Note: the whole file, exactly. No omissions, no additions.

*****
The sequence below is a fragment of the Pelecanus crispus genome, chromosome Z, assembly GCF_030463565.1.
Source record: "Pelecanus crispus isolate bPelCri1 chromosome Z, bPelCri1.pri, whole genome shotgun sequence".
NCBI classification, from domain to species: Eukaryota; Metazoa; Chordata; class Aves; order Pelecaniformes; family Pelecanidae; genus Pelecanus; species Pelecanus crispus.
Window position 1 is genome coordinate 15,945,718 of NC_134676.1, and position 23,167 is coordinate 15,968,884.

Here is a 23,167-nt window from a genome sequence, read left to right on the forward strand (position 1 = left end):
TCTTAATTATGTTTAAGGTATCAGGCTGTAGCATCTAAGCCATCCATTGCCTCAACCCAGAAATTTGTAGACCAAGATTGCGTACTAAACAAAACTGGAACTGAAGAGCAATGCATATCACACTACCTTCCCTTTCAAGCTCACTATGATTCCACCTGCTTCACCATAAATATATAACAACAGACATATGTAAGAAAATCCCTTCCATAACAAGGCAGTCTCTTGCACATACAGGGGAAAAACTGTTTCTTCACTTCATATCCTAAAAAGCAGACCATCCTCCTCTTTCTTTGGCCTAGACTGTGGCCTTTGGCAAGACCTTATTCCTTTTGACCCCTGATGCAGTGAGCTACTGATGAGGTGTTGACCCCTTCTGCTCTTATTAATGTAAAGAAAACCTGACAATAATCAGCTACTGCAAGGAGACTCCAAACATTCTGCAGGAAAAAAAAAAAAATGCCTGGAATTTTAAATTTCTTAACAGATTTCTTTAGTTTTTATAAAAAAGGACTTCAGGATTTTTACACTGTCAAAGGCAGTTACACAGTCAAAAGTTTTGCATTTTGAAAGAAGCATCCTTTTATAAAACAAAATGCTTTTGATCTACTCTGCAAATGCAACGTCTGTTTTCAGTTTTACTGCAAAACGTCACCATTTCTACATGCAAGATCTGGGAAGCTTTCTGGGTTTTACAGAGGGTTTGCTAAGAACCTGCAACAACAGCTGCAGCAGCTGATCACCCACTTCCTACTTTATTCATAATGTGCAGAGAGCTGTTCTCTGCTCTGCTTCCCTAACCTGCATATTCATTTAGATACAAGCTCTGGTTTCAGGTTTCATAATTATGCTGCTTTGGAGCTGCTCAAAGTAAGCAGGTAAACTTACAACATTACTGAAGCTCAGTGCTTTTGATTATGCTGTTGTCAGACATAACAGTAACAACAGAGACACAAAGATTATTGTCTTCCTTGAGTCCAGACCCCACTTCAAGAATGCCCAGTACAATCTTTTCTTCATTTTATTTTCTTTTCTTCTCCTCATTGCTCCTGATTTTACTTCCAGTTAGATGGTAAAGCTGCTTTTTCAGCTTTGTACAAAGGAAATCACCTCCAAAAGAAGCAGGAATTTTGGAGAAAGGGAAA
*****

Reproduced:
The sequence below is a fragment of the Pelecanus crispus genome, chromosome Z, assembly GCF_030463565.1.
Source record: "Pelecanus crispus isolate bPelCri1 chromosome Z, bPelCri1.pri, whole genome shotgun sequence".
NCBI classification, from domain to species: Eukaryota; Metazoa; Chordata; class Aves; order Pelecaniformes; family Pelecanidae; genus Pelecanus; species Pelecanus crispus.
Window position 1 is genome coordinate 15,945,718 of NC_134676.1, and position 23,167 is coordinate 15,968,884.

Here is a 23,167-nt window from a genome sequence, read left to right on the forward strand (position 1 = left end):
TCTTAATTATGTTTAAGGTATCAGGCTGTAGCATCTAAGCCATCCATTGCCTCAACCCAGAAATTTGTAGACCAAGATTGCGTACTAAACAAAACTGGAACTGAAGAGCAATGCATATCACACTACCTTCCCTTTCAAGCTCACTATGATTCCACCTGCTTCACCATAAATATATAACAACAGACATATGTAAGAAAATCCCTTCCATAACAAGGCAGTCTCTTGCACATACAGGGGAAAAACTGTTTCTTCACTTCATATCCTAAAAAGCAGACCATCCTCCTCTTTCTTTGGCCTAGACTGTGGCCTTTGGCAAGACCTTATTCCTTTTGACCCCTGATGCAGTGAGCTACTGATGAGGTGTTGACCCCTTCTGCTCTTATTAATGTAAAGAAAACCTGACAATAATCAGCTACTGCAAGGAGACTCCAAACATTCTGCAGGAAAAAAAAAAAAATGCCTGGAATTTTAAATTTCTTAACAGATTTCTTTAGTTTTTATAAAAAAGGACTTCAGGATTTTTACACTGTCAAAGGCAGTTACACAGTCAAAAGTTTTGCATTTTGAAAGAAGCATCCTTTTATAAAACAAAATGCTTTTGATCTACTCTGCAAATGCAACGTCTGTTTTCAGTTTTACTGCAAAACGTCACCATTTCTACATGCAAGATCTGGGAAGCTTTCTGGGTTTTACAGAGGGTTTGCTAAGAACCTGCAACAACAGCTGCAGCAGCTGATCACCCACTTCCTACTTTATTCATAATGTGCAGAGAGCTGTTCTCTGCTCTGCTTCCCTAACCTGCATATTCATTTAGATACAAGCTCTGGTTTCAGGTTTCATAATTATGCTGCTTTGGAGCTGCTCAAAGTAAGCAGGTAAACTTACAACATTACTGAAGCTCAGTGCTTTTGATTATGCTGTTGTCAGACATAACAGTAACAACAGAGACACAAAGATTATTGTCTTCCTTGAGTCCAGACCCCACTTCAAGAATGCCCAGTACAATCTTTTCTTCATTTTATTTTCTTTTCTTCTCCTCATTGCTCCTGATTTTACTTCCAGTTAGATGGTAAAGCTGCTTTTTCAGCTTTGTACAAAGGAAATCACCTCCAAAAGAAGCAGGAATTTTGGAGAAAGGGAAA